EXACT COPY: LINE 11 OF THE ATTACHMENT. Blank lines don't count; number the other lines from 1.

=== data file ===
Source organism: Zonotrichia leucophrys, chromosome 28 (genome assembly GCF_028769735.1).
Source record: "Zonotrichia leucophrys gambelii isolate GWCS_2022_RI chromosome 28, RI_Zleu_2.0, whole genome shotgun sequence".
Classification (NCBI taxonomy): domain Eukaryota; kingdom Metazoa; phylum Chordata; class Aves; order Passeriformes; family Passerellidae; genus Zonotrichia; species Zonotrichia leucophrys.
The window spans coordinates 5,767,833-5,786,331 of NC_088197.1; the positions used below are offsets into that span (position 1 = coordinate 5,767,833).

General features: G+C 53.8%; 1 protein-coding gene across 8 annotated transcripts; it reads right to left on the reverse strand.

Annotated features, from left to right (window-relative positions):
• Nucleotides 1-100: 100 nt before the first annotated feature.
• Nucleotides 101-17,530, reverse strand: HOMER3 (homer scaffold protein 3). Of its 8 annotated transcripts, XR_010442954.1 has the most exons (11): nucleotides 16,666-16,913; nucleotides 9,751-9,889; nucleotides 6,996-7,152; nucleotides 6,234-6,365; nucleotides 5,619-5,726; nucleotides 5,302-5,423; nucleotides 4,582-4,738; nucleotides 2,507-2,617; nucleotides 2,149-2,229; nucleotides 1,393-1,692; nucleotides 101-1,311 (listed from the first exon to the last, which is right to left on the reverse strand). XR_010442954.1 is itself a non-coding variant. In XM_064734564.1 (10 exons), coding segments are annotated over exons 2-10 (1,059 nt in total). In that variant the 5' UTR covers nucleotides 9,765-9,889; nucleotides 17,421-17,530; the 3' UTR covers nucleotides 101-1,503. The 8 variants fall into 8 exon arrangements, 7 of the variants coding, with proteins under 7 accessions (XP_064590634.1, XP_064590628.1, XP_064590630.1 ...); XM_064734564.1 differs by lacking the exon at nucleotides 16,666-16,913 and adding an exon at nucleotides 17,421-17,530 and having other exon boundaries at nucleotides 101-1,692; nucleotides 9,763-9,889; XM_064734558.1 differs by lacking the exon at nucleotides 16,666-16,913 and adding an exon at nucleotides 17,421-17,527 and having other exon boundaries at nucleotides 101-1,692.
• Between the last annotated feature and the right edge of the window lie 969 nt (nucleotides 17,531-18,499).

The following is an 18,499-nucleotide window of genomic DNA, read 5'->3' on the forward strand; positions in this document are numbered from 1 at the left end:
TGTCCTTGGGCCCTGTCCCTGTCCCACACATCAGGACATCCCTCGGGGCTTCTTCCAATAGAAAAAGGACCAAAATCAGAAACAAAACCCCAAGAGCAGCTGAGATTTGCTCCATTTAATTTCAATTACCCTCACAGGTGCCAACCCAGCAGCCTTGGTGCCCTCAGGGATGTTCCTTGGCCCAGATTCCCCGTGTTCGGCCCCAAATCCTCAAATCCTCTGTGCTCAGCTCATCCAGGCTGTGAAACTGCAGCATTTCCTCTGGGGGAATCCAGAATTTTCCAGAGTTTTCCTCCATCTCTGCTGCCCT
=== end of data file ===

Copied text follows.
TGTCCTTGGGCCCTGTCCCTGTCCCACACATCAGGACATCCCTCGGGGCTTCTTCCAATAGAAAAAGGACCAAAATCAGAAACAAAACCCCAAGAGCAGCTGAGATTTGCTCCATTTAATTTCAATTACCCTCACAGGTGCCAACCCAGCAGCCTTGGTGCCCTCAGGGATGTTCCTTGGCCCAGATTCCCCGTGTTCGGCCCCAAATCCTCAAATCCTCTGTGCTCAGCTCATCCAGGCTGTGAAACTGCAGCATTTCCTCTGGGGGAATCCAGAATTTTCCAGAGTTTTCCTCCATCTCTGCTGCCCT